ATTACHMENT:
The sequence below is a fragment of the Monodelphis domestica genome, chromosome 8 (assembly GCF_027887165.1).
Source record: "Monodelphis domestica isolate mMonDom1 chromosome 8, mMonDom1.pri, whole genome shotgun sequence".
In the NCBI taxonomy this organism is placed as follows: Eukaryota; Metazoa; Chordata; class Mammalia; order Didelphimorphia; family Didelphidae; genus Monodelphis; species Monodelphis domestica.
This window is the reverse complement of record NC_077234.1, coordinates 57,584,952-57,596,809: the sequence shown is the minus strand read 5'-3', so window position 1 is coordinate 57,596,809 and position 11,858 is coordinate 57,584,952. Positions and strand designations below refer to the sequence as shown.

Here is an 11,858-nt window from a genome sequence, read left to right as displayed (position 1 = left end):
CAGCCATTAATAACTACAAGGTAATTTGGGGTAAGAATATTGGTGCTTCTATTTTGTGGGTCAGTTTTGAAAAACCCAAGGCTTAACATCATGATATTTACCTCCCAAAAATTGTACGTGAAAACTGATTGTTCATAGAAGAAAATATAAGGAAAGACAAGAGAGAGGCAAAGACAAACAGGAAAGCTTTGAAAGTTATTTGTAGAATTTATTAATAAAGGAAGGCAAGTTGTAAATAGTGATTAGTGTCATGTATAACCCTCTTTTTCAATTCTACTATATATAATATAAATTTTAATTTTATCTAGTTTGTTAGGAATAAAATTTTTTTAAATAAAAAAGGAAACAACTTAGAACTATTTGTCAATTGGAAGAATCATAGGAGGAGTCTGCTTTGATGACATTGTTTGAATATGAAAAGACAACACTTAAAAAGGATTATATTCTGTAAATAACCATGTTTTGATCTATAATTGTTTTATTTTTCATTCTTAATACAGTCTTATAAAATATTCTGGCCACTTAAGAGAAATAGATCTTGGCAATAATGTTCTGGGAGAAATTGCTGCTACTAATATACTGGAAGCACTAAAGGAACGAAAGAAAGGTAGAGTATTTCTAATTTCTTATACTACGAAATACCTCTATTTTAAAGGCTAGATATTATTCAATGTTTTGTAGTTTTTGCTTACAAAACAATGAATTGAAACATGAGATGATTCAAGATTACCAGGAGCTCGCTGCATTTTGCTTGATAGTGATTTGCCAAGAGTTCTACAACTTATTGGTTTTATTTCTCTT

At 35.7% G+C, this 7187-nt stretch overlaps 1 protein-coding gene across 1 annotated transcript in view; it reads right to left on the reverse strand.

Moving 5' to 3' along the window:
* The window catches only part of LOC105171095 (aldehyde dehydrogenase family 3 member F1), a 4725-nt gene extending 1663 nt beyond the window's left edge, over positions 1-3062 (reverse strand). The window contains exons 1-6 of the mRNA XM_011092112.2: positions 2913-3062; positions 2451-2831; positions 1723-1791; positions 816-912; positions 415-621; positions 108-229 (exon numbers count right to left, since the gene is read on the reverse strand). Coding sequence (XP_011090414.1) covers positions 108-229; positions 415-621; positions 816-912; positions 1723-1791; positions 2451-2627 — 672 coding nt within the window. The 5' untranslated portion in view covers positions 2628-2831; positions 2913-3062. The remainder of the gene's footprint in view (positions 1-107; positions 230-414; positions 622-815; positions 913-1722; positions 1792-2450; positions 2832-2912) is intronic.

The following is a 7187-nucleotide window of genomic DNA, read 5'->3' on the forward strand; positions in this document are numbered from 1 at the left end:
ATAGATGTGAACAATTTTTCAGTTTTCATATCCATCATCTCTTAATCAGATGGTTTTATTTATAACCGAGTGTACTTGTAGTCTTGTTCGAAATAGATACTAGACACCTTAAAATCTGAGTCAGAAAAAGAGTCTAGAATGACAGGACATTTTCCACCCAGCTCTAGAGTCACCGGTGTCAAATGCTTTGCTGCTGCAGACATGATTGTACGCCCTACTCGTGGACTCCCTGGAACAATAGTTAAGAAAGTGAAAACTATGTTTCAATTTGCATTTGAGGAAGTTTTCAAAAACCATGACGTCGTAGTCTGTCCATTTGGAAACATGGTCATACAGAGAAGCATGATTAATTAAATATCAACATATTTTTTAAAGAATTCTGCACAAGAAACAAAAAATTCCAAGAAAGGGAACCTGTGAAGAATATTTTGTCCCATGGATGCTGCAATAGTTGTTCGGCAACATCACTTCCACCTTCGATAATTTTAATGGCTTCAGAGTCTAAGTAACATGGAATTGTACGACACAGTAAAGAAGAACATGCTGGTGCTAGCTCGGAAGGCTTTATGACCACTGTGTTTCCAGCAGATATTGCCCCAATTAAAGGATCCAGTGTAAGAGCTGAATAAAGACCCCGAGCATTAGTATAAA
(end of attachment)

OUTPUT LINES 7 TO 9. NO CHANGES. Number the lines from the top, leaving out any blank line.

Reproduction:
At 35.7% G+C, this 7187-nt stretch overlaps 1 protein-coding gene across 1 annotated transcript in view; it reads right to left on the reverse strand.

Moving 5' to 3' along the window:
* The window catches only part of LOC105171095 (aldehyde dehydrogenase family 3 member F1), a 4725-nt gene extending 1663 nt beyond the window's left edge, over positions 1-3062 (reverse strand). The window contains exons 1-6 of the mRNA XM_011092112.2: positions 2913-3062; positions 2451-2831; positions 1723-1791; positions 816-912; positions 415-621; positions 108-229 (exon numbers count right to left, since the gene is read on the reverse strand). Coding sequence (XP_011090414.1) covers positions 108-229; positions 415-621; positions 816-912; positions 1723-1791; positions 2451-2627 — 672 coding nt within the window. The 5' untranslated portion in view covers positions 2628-2831; positions 2913-3062. The remainder of the gene's footprint in view (positions 1-107; positions 230-414; positions 622-815; positions 913-1722; positions 1792-2450; positions 2832-2912) is intronic.